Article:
$100 A MEETINGComplications Ensue
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Friday, June 09, 2006

I have 26 meetings scheduled at the Banff Worldwide Television Festival. That's not counting whoever I bump into at cocktail parties, or my pitch session in front of a crowd.

Banff is an expensive festival. Unlike Cannes, say, where it's the flight and the hotels that nick you -- you can pretty much meet everybody if you keep walking up and down the Croisette -- Banff is all in a hotel, and they won't let you in the hotel without registering. For a couple thousand bucks.

So I figure I'm paying about $100 a meeting. Would you pay $100 for a meeting?


The answer, of course, ought to be: yes, if it's a real meeting with someone who can get you hired or get your material bought. Let's say you spend $25,000 a year to live. There are, say, 250 work days in a year. That means it costs you $100 a day to live. If the result of a meeting is one fewer day goes by before you're hired, that meeting is worth $100.

If you look at it from a salary point of view, if the result of a meeting is one fewer day goes by before you're making $1000 a day (par for a tv staff writer), that meeting is worth $1000.

So when you're wondering whether you really wanna go to that showbiz party -- it doesn't sound like fun, you won't know anyone, you'll just stand by the snacks ogling actresses -- pay yourself $100 to go to the party and work it like it was a job. Better, pay yourself $1000.

If you convince yourself you're getting paid $1000 to go to that party and work it -- you'll do a much better job working it, won't you? You won't get bored talking to boring people -- you'll really work to find out (a) why they're actually fascinating and (b) whom they know who can help you.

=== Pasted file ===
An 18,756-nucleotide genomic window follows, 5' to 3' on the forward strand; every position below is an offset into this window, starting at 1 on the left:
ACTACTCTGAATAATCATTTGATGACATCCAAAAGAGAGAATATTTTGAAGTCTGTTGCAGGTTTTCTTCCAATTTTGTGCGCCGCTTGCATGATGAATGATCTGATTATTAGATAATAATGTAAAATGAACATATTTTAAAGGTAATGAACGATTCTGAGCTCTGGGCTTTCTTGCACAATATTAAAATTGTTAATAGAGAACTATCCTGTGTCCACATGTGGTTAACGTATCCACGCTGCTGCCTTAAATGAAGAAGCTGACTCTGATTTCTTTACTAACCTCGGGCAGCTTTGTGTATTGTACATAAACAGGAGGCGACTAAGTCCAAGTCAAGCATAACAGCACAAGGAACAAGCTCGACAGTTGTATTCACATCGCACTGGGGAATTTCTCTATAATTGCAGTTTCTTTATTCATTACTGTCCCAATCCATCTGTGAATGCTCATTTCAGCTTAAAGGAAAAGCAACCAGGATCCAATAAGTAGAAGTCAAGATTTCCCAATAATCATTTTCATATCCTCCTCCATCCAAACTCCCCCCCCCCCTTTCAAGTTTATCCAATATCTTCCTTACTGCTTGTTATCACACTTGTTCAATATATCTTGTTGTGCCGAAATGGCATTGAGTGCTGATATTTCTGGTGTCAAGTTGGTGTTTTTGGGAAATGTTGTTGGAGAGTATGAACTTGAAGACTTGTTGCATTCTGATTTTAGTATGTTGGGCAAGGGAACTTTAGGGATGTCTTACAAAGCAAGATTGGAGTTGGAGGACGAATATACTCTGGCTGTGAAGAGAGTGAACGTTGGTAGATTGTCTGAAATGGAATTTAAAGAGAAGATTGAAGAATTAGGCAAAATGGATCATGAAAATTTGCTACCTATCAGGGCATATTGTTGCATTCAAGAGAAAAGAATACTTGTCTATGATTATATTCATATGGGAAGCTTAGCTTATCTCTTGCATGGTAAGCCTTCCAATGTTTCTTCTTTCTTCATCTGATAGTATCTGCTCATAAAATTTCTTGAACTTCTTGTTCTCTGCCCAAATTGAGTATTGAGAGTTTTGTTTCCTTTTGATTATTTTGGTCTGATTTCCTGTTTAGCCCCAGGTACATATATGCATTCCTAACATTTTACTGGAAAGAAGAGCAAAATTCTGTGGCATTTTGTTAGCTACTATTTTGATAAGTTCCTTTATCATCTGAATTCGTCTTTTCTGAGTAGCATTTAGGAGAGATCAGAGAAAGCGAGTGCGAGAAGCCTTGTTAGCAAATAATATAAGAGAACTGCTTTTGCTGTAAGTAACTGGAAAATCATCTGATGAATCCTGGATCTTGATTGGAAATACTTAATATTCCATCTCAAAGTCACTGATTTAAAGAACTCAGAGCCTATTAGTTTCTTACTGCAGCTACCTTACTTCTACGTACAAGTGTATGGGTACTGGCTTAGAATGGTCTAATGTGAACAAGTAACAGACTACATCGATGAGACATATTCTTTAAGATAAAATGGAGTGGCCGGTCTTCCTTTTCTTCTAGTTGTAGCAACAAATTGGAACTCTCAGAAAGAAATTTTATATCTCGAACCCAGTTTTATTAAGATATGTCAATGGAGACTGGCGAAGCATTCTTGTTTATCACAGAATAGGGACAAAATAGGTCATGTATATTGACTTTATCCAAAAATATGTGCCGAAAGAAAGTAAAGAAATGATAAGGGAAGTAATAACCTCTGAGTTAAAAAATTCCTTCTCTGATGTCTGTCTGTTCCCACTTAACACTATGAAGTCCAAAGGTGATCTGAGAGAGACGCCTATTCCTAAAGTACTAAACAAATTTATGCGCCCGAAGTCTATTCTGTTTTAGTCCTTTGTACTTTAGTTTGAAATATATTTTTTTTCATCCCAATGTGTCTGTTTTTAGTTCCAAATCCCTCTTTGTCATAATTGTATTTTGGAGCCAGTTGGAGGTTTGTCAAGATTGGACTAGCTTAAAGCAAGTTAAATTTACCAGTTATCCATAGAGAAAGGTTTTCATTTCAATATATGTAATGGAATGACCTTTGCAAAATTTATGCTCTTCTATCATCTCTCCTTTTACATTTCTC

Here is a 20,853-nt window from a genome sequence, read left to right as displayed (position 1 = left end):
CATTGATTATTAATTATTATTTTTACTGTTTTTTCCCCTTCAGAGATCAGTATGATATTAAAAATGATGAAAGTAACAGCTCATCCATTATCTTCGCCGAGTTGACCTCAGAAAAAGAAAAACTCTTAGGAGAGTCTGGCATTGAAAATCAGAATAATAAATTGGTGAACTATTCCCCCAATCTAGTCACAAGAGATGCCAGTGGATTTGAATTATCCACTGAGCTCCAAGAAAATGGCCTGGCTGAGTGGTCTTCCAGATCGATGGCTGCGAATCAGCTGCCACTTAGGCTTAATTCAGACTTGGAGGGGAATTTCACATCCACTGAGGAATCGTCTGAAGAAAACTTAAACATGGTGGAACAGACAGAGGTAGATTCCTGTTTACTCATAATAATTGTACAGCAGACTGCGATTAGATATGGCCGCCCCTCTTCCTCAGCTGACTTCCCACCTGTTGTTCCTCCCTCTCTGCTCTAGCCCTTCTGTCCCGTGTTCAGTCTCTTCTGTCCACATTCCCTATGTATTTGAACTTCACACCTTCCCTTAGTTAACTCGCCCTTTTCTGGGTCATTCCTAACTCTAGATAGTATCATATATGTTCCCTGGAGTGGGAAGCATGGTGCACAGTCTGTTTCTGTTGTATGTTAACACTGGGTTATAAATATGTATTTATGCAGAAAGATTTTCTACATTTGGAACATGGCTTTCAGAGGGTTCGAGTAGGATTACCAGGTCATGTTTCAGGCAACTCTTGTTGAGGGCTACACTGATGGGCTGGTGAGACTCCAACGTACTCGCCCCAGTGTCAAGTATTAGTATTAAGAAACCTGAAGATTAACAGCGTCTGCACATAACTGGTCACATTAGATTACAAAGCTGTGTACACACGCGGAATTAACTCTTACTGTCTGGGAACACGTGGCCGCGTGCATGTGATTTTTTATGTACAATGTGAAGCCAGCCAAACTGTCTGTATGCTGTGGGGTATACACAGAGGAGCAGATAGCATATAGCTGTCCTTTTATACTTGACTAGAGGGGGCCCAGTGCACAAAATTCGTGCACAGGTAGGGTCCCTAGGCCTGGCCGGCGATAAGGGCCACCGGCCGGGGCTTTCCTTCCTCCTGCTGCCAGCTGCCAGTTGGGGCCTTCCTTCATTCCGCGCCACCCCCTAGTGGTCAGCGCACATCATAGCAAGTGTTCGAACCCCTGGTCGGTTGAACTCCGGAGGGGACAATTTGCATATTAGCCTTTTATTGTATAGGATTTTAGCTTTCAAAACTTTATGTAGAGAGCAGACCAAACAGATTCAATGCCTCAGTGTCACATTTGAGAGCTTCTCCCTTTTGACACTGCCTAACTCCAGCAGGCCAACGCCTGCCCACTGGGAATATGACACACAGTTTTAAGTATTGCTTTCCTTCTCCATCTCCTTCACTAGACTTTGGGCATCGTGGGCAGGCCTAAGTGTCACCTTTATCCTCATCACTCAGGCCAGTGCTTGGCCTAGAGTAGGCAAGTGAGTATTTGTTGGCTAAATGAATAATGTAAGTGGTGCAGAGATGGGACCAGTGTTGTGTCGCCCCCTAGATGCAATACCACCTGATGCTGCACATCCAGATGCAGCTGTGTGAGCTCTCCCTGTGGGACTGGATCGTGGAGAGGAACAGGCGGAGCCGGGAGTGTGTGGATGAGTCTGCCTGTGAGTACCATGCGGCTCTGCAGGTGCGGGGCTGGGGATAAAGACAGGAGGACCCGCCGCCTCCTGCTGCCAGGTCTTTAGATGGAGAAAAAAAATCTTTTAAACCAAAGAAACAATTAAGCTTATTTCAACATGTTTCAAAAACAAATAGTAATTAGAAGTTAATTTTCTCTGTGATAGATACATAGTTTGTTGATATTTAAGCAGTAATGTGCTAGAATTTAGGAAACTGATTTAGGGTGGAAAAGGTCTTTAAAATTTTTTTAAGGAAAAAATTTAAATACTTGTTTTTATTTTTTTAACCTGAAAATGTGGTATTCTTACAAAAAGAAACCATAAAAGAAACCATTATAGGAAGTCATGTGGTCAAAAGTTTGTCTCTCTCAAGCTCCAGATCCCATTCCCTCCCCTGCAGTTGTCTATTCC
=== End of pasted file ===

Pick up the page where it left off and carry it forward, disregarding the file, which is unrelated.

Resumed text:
Meetings are only half the equation. You must be able to deliver the goods as a writer. But no one gets a job in TV without meeting people; and almost no feature writers do either.



And don't forget that pretty much all of it can be deducted as business expenses come year end...

By Blogger wcdixon, at 11:44 AM  

Well, if you've got it to spend, great! But some aspiring screenwriters are stuck trying to decide if they can go a week on crackers and water so they can pay their hydro bill. A $3,000 trip to Banff in the hopes of securing a development deal is entirely out of the question.

KJC (who still remembers when she was sleeping on park benches and eating out of garbage cans to stay alive)

By Blogger Kelly J. Compeau, at 10:01 PM  

Great advice. I'd also throw in a comment about reading the trades. €210 for a subscription? Well, if that's your chosen path and it leads to a few leads...

I'm still very surprised by the numbers of writers that rely on Yahoo or Google for news about their chosen craft.

By Blogger Michael Leahy, at 8:14 AM  

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